Positive Data Use, Positive Outcomes!

Meredith Biesinger

Data is necessary for student achievement. Educators and students both seek success, and the way to do this is through positive data use. In addition, when educators implement positive data practices, they can begin to address learning gaps progressively.

The COVID-19 pandemic abruptly and dramatically changed the landscape of K–12 education. In weeks, schools transitioned their students from their buildings into virtual and home-based learning environments.

The pandemic has dramatically contributed to inequities in students’ current learning environments. However, much like learning gaps, this was already happening before Covid-19.

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While some students have remained somewhat sheltered from the hardships associated with COVID-19, others have experienced fear, isolation, and loss caused by the disease. For example, some students had parents at home to support and assist with academic learning, while others didn’t. In addition, many students have benefitted from exposure to new and engaging online learning resources. In contrast, others lacked internet access and could not engage in these learning opportunities.

Regardless of student circumstances, when students returned to school, many had not had a consistent academic experience for at least one year.

Data use can often serve as a valuable tool to help educators navigate the challenges presented by the pandemic and the learning gaps already in place.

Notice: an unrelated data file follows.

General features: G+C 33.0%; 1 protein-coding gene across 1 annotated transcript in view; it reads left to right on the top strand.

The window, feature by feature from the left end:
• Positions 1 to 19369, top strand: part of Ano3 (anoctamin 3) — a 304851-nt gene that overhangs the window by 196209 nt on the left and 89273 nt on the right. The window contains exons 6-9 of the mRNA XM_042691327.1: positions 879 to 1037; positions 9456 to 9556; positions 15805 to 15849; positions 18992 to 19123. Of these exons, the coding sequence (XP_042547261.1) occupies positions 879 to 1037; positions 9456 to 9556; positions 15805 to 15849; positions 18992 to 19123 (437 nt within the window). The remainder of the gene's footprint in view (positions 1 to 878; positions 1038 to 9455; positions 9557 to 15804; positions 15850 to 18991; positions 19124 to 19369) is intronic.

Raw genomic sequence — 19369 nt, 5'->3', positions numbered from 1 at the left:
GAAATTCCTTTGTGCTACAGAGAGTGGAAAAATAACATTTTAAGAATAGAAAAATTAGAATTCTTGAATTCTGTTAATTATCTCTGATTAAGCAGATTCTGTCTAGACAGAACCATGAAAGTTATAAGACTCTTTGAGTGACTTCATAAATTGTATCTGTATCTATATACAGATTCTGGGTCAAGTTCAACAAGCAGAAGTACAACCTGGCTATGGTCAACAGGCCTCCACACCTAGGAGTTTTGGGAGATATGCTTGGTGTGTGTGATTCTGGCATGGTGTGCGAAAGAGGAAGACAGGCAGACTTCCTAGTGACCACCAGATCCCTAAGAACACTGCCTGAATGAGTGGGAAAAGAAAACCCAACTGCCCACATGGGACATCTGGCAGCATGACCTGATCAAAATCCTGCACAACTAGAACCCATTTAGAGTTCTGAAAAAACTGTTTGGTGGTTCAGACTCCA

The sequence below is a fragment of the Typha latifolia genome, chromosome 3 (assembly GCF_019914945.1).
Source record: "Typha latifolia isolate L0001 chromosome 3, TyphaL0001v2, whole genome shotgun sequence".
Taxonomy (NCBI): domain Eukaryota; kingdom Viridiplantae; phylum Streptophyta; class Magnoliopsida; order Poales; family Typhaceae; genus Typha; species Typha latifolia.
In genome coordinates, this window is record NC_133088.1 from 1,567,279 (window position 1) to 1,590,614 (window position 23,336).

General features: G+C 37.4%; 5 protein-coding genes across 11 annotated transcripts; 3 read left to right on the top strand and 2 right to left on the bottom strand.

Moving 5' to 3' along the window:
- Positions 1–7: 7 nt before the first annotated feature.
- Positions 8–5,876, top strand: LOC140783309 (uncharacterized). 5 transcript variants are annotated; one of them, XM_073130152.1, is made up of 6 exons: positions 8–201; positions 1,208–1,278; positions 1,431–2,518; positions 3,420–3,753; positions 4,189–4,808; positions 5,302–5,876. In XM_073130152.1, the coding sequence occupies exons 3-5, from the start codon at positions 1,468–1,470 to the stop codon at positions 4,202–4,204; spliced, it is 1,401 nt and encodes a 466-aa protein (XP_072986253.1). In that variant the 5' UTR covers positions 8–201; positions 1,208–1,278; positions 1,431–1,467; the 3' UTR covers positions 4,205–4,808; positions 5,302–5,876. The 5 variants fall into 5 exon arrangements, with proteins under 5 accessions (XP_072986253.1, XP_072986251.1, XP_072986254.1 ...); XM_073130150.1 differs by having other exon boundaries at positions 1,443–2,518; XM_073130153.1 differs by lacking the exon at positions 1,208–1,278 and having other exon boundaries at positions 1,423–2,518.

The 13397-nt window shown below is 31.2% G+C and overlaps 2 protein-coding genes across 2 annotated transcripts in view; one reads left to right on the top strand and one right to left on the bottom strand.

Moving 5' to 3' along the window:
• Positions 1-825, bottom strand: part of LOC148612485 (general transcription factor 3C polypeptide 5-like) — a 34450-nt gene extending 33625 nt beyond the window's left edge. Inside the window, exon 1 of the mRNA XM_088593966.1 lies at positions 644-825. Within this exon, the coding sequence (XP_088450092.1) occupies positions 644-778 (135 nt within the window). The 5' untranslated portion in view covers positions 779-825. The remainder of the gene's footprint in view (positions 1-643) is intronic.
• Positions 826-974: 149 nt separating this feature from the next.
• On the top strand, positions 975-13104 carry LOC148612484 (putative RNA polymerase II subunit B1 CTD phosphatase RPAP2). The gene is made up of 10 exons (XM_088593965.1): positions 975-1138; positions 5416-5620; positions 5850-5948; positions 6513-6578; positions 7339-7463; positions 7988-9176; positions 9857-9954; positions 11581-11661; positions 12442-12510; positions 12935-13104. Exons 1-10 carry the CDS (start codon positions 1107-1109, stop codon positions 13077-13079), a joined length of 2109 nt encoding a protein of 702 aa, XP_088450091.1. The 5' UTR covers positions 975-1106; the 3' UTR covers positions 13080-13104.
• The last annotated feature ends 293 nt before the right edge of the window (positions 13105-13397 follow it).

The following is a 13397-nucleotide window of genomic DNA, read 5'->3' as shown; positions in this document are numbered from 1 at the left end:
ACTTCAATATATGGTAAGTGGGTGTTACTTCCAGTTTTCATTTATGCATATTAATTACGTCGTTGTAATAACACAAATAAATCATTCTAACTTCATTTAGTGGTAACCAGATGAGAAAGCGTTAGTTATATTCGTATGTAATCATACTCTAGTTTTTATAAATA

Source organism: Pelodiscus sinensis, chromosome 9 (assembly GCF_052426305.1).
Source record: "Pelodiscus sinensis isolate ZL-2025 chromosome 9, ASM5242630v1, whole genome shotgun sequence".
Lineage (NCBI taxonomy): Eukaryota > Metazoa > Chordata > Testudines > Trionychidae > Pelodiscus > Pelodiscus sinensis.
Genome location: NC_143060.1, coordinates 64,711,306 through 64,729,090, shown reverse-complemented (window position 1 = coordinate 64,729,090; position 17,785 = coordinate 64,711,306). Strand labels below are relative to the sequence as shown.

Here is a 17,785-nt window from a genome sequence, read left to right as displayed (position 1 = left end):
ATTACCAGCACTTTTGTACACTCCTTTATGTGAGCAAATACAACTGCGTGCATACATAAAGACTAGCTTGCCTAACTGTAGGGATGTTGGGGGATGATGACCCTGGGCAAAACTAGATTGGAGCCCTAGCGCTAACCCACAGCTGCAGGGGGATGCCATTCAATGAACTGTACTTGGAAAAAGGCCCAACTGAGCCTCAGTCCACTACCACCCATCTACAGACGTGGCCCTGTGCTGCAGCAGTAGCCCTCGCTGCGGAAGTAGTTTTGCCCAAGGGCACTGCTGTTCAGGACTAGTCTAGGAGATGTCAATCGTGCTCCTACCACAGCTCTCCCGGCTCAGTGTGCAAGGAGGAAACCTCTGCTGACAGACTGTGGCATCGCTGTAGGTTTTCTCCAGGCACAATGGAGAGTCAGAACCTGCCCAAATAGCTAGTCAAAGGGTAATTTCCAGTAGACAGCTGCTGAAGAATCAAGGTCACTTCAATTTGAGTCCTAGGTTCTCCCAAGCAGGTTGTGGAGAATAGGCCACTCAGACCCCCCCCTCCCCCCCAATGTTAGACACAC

Data helps educators understand, identify, and respond to students’ learning abilities and needs. Data analysis also helps educators make decisions that impact student learning and can assist in offering social and emotional support.

Ultimately, amid uncertainty, data provides valuable information which can guide school decisions in purposeful, meaningful ways. Moreover, when data is used positively, positive outcomes occur.

When teachers and leaders implement positive data practices and establish positive data cultures within their schools, data is utilized best.

• Data must be used for improvement purposes.

• Practical data is essential.

• Leaders must create safe, professional environments related to the use of data.

• Educators must have a sense of agency with data use.

• Utilizing various data sources allows teachers to recognize students’ strengths better.

• Data helps educators incorporate and leverage students’ strengths for instructional planning and improvement.

Positive data use promotes positive environments and consistency. When positive data practices and positive data cultures are implemented within schools, teachers and leaders provide an anchor to base decisions. This foundation is what will propel them forward – even amid any uncertainty.

 

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